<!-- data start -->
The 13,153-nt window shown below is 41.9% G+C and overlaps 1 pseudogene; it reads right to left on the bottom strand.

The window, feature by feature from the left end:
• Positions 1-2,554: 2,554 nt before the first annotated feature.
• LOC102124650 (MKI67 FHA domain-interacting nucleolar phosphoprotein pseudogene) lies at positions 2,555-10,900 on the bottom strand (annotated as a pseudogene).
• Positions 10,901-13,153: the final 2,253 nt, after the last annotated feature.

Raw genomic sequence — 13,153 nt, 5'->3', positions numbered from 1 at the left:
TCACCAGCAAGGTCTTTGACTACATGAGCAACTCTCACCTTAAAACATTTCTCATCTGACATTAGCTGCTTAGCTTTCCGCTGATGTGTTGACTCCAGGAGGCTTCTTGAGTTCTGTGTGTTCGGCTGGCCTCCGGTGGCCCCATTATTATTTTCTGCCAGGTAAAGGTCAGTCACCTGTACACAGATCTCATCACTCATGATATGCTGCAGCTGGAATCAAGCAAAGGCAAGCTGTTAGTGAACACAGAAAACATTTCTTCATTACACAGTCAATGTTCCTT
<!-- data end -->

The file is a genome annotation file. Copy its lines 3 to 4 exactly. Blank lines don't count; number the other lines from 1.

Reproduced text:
• Positions 1-2,554: 2,554 nt before the first annotated feature.
• LOC102124650 (MKI67 FHA domain-interacting nucleolar phosphoprotein pseudogene) lies at positions 2,555-10,900 on the bottom strand (annotated as a pseudogene).